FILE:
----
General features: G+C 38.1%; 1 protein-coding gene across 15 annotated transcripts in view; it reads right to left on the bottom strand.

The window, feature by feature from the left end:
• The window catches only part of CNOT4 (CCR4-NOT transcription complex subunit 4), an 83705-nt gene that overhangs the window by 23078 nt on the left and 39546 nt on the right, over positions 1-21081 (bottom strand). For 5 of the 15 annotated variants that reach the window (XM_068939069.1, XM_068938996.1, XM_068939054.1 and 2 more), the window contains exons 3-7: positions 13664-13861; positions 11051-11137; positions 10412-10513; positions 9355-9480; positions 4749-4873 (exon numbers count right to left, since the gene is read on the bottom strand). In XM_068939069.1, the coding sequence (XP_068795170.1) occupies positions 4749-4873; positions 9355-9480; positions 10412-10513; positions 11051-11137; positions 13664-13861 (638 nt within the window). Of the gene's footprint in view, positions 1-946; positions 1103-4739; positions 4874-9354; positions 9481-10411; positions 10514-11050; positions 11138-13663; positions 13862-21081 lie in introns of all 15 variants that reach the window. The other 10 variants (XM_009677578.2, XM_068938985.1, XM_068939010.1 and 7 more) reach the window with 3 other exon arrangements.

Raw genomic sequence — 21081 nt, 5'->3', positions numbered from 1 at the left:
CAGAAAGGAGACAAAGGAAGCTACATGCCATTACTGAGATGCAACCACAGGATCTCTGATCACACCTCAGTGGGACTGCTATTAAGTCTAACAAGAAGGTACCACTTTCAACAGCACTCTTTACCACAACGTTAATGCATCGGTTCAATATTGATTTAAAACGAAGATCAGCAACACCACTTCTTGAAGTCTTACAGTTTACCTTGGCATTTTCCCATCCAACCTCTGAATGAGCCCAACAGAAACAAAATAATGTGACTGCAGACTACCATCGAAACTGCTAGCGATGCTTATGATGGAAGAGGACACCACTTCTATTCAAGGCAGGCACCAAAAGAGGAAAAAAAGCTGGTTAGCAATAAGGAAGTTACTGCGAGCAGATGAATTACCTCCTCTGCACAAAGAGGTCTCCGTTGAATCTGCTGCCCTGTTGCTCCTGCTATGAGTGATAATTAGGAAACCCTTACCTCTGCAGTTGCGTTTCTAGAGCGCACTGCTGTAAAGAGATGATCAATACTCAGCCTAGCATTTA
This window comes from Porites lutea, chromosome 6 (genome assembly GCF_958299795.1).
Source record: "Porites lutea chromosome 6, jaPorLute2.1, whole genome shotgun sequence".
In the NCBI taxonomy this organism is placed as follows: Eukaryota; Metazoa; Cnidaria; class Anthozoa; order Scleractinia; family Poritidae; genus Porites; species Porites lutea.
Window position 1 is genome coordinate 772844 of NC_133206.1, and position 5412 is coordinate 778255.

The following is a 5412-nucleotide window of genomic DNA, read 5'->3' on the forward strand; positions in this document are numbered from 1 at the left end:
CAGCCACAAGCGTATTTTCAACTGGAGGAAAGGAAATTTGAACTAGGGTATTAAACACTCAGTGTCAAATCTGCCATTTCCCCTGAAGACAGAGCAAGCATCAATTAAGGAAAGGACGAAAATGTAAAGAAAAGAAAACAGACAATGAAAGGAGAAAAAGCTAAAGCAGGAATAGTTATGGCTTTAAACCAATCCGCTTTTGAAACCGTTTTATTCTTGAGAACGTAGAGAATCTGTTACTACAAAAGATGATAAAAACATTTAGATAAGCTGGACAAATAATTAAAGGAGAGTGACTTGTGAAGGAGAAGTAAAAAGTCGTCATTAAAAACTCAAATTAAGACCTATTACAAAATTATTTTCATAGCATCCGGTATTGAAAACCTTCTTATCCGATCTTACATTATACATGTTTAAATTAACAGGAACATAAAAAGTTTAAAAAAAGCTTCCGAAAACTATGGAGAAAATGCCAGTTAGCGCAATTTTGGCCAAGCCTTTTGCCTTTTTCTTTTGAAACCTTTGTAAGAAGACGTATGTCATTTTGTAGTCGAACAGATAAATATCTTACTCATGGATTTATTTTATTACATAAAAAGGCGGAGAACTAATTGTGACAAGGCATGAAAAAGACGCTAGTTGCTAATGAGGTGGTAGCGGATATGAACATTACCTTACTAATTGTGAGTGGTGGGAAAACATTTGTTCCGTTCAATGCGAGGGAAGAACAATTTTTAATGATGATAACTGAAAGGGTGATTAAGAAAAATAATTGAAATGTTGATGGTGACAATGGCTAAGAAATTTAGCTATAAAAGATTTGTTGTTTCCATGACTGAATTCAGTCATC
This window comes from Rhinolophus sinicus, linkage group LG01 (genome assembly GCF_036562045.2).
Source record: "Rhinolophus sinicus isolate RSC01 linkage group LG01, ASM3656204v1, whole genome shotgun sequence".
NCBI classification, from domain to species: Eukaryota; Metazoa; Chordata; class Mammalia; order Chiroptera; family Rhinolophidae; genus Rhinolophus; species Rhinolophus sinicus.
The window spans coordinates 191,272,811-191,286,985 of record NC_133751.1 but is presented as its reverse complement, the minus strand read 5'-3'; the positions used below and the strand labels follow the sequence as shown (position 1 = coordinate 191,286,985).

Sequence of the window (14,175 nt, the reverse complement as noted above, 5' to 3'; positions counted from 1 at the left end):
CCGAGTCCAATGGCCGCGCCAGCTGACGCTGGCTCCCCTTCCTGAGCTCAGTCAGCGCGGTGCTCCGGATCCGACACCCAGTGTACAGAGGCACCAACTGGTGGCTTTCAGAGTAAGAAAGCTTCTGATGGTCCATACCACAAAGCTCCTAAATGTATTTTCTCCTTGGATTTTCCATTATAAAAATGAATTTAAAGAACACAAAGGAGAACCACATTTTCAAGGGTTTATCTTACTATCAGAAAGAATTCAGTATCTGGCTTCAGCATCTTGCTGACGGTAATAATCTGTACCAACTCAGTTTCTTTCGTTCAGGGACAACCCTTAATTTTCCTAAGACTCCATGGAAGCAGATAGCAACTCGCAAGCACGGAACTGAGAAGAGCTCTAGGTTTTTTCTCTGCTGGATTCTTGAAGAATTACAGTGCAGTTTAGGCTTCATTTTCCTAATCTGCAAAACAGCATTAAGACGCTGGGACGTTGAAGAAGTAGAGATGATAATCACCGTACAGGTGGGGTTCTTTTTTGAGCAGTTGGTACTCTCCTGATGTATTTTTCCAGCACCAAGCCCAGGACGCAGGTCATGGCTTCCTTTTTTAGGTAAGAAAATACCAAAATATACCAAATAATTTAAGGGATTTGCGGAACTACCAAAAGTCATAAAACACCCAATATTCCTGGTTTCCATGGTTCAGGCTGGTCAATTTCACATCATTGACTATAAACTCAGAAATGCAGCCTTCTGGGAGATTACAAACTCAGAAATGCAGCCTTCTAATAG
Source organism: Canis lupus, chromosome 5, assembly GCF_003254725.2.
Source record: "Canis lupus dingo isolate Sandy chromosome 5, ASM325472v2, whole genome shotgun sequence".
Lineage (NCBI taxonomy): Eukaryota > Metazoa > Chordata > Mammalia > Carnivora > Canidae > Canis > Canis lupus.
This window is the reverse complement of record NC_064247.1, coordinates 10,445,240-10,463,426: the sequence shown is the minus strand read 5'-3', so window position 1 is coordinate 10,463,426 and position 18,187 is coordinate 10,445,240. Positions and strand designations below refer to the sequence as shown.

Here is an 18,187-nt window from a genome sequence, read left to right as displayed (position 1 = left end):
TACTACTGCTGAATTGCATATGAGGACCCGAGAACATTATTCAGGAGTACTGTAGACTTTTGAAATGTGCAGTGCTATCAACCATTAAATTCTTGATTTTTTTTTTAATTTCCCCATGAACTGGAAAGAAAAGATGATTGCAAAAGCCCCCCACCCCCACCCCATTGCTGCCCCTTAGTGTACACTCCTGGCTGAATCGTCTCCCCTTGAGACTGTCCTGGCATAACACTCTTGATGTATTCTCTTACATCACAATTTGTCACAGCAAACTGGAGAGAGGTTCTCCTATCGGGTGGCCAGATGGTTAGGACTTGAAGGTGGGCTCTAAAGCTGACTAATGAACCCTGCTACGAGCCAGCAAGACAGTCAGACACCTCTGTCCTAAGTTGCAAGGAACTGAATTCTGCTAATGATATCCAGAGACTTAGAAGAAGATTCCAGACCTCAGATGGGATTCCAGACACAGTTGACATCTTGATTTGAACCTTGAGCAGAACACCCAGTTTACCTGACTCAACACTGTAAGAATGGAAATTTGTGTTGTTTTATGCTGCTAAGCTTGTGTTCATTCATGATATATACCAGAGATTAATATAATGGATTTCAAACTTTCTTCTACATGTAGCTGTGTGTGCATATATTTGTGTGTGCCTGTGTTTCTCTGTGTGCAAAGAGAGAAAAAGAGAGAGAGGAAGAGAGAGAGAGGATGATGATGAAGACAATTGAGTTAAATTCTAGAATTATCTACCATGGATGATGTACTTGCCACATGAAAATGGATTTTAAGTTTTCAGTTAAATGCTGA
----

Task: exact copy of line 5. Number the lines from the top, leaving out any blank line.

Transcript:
CAGAAAGGAGACAAAGGAAGCTACATGCCATTACTGAGATGCAACCACAGGATCTCTGATCACACCTCAGTGGGACTGCTATTAAGTCTAACAAGAAGGTACCACTTTCAACAGCACTCTTTACCACAACGTTAATGCATCGGTTCAATATTGATTTAAAACGAAGATCAGCAACACCACTTCTTGAAGTCTTACAGTTTACCTTGGCATTTTCCCATCCAACCTCTGAATGAGCCCAACAGAAACAAAATAATGTGACTGCAGACTACCATCGAAACTGCTAGCGATGCTTATGATGGAAGAGGACACCACTTCTATTCAAGGCAGGCACCAAAAGAGGAAAAAAAGCTGGTTAGCAATAAGGAAGTTACTGCGAGCAGATGAATTACCTCCTCTGCACAAAGAGGTCTCCGTTGAATCTGCTGCCCTGTTGCTCCTGCTATGAGTGATAATTAGGAAACCCTTACCTCTGCAGTTGCGTTTCTAGAGCGCACTGCTGTAAAGAGATGATCAATACTCAGCCTAGCATTTA